Figure 3(c) shows the results of the initial CIP concentration on the EC-PS process. As shown, with increasing initial CIP concentration, the removal efficiency decreased. The removal efficiencies for initial CIP concentrations of 10, 20 and 40 mg/L were 91.37, 89.38 and 82%, respectively. At an initial concentration of 10 mg/L and contact time of 30 minutes, CIP removal rates were obtained at 92.77%; at higher concentrations of antibiotics, lower removal efficiency was obtained at the initial contact time. This is because of the fact that, at low concentrations of pollutants, radicals and coagulants can easily react with a high percentage of contaminants and remove them from the aquatic environment. With an increasing amount of pollutant concentration in the environment, since the other parameters are constant, it is obvious that the CIP removal efficiency decreases (Chen & Huang 2015; Frontistis et al. 2018; Liu et al. 2018). Also, an increase in the concentration of pollutants in the reactor leads to the production of intermediate materials and coagulants, which can be consumed for removal of these materials, thereby reducing the process efficiency. The results of others researchers are consistent with the findings of this work (Lin et al. 2013; Chen & Huang 2015; Liu et al. 2018).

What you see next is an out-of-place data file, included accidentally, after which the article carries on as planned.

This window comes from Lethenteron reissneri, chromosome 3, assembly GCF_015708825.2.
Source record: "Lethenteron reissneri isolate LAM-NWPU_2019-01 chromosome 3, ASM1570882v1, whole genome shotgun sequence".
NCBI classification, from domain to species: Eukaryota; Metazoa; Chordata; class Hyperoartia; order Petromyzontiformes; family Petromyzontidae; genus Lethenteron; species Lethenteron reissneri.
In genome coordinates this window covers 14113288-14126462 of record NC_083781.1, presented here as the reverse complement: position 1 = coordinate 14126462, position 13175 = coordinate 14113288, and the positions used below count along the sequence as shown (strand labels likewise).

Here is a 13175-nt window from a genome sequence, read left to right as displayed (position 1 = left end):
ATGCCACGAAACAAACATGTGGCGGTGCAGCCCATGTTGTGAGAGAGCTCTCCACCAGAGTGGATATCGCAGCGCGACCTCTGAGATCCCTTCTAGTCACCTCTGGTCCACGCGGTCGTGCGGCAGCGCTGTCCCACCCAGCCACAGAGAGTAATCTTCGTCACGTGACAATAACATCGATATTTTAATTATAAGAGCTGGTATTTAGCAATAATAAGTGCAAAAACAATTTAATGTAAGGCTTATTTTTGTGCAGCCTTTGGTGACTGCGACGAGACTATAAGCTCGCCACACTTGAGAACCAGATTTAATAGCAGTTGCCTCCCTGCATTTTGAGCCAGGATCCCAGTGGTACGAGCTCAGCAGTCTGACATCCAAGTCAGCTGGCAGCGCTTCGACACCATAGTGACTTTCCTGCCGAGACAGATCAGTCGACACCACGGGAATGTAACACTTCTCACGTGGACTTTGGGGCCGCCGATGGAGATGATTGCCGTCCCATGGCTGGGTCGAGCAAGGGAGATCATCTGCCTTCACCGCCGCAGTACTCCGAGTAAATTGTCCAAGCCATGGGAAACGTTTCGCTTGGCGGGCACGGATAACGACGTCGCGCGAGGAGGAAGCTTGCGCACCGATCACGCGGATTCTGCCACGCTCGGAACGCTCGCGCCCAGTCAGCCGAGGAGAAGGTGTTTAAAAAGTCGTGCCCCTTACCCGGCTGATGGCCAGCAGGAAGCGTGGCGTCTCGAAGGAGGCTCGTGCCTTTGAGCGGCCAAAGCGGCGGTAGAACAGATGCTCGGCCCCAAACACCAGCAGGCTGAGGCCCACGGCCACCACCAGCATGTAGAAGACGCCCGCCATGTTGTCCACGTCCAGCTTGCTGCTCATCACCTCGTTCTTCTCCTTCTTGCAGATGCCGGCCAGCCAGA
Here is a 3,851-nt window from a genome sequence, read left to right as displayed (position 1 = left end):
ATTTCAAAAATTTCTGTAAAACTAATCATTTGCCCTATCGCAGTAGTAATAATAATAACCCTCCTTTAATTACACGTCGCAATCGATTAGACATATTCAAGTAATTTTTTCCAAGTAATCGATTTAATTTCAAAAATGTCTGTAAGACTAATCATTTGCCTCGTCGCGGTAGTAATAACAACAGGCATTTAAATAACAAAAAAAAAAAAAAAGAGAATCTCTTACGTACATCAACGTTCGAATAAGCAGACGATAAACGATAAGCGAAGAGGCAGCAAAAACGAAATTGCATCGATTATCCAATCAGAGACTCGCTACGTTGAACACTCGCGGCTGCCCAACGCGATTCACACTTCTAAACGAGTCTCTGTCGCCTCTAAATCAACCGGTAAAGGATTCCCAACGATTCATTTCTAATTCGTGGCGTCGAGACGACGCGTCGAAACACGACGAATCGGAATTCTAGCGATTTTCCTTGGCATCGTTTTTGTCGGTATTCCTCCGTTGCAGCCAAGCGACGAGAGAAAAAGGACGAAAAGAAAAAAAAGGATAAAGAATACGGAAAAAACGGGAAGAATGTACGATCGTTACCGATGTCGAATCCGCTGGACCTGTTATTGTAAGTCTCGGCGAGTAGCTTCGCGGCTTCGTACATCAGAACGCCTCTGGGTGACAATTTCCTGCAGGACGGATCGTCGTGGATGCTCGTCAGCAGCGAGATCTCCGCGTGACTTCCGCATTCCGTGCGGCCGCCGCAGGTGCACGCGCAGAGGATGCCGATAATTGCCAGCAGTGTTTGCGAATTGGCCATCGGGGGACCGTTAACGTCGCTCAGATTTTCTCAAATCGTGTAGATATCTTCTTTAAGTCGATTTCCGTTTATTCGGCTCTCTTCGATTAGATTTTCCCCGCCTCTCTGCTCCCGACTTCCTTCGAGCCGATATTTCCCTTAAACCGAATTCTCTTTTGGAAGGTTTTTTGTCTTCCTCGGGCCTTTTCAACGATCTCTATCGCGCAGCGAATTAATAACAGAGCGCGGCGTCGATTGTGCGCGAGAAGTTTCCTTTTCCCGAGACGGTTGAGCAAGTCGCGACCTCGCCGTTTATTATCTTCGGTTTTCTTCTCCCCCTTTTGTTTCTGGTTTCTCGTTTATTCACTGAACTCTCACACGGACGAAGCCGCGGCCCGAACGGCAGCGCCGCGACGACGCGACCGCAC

Effect of EC-PS process on actual wastewater
The actual sample taken from the Afzalipour Hospital and the properties were determined, which were as follows: pH: 7.6, BOD5: 38 mg/L, COD: 104 mg/L, TSS: 59 mg/L, NO3−:15 mg/L, PO43: 1.65 mg/L and CIP: 3.5 mg/L. The removal rate for this wastewater under the optimum conditions was equal to 81%. Reduction of the removal efficiency in the actual sample can be due to the interfering role of other pollutants.
Kinetic studies were used to determine the CIP removal behavior. The kinetic of the EC and EC-PS processes were determined using the equations presented in Table 1.
|Kinetic model||Equation||Linear form|
|Kinetic model||Equation||Linear form|